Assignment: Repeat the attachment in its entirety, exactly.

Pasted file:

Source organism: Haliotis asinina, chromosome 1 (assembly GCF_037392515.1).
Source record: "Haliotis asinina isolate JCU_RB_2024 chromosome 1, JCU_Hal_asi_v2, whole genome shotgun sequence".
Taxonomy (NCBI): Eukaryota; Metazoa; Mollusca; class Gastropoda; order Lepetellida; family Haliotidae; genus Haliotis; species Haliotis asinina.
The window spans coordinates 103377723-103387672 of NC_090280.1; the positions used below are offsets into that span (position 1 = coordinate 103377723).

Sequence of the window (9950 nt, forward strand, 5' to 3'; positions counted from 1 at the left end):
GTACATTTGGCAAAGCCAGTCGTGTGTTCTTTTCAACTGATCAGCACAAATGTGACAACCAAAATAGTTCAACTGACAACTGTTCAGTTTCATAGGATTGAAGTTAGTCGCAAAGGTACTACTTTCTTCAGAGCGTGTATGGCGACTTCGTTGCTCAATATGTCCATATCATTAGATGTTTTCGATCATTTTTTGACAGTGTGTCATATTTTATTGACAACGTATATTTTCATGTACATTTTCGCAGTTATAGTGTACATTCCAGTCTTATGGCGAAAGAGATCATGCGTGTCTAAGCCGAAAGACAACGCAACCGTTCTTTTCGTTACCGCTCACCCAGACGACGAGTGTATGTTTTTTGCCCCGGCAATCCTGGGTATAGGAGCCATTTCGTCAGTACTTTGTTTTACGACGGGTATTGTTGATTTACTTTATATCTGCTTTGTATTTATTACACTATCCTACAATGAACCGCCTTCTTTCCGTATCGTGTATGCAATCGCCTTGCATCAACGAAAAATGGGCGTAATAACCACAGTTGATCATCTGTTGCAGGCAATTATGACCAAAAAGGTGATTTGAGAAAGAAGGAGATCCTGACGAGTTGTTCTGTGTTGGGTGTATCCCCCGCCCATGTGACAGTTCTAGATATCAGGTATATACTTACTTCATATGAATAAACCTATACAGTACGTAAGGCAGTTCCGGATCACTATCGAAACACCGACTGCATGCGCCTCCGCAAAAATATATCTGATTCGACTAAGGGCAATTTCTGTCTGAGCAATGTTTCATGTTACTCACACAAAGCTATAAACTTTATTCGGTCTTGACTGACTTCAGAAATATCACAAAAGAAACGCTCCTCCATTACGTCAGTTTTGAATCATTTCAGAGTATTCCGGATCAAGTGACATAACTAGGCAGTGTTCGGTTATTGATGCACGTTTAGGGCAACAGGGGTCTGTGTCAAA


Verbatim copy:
Source organism: Haliotis asinina, chromosome 1 (assembly GCF_037392515.1).
Source record: "Haliotis asinina isolate JCU_RB_2024 chromosome 1, JCU_Hal_asi_v2, whole genome shotgun sequence".
Taxonomy (NCBI): Eukaryota; Metazoa; Mollusca; class Gastropoda; order Lepetellida; family Haliotidae; genus Haliotis; species Haliotis asinina.
The window spans coordinates 103377723-103387672 of NC_090280.1; the positions used below are offsets into that span (position 1 = coordinate 103377723).

Sequence of the window (9950 nt, forward strand, 5' to 3'; positions counted from 1 at the left end):
GTACATTTGGCAAAGCCAGTCGTGTGTTCTTTTCAACTGATCAGCACAAATGTGACAACCAAAATAGTTCAACTGACAACTGTTCAGTTTCATAGGATTGAAGTTAGTCGCAAAGGTACTACTTTCTTCAGAGCGTGTATGGCGACTTCGTTGCTCAATATGTCCATATCATTAGATGTTTTCGATCATTTTTTGACAGTGTGTCATATTTTATTGACAACGTATATTTTCATGTACATTTTCGCAGTTATAGTGTACATTCCAGTCTTATGGCGAAAGAGATCATGCGTGTCTAAGCCGAAAGACAACGCAACCGTTCTTTTCGTTACCGCTCACCCAGACGACGAGTGTATGTTTTTTGCCCCGGCAATCCTGGGTATAGGAGCCATTTCGTCAGTACTTTGTTTTACGACGGGTATTGTTGATTTACTTTATATCTGCTTTGTATTTATTACACTATCCTACAATGAACCGCCTTCTTTCCGTATCGTGTATGCAATCGCCTTGCATCAACGAAAAATGGGCGTAATAACCACAGTTGATCATCTGTTGCAGGCAATTATGACCAAAAAGGTGATTTGAGAAAGAAGGAGATCCTGACGAGTTGTTCTGTGTTGGGTGTATCCCCCGCCCATGTGACAGTTCTAGATATCAGGTATATACTTACTTCATATGAATAAACCTATACAGTACGTAAGGCAGTTCCGGATCACTATCGAAACACCGACTGCATGCGCCTCCGCAAAAATATATCTGATTCGACTAAGGGCAATTTCTGTCTGAGCAATGTTTCATGTTACTCACACAAAGCTATAAACTTTATTCGGTCTTGACTGACTTCAGAAATATCACAAAAGAAACGCTCCTCCATTACGTCAGTTTTGAATCATTTCAGAGTATTCCGGATCAAGTGACATAACTAGGCAGTGTTCGGTTATTGATGCACGTTTAGGGCAACAGGGGTCTGTGTCAAA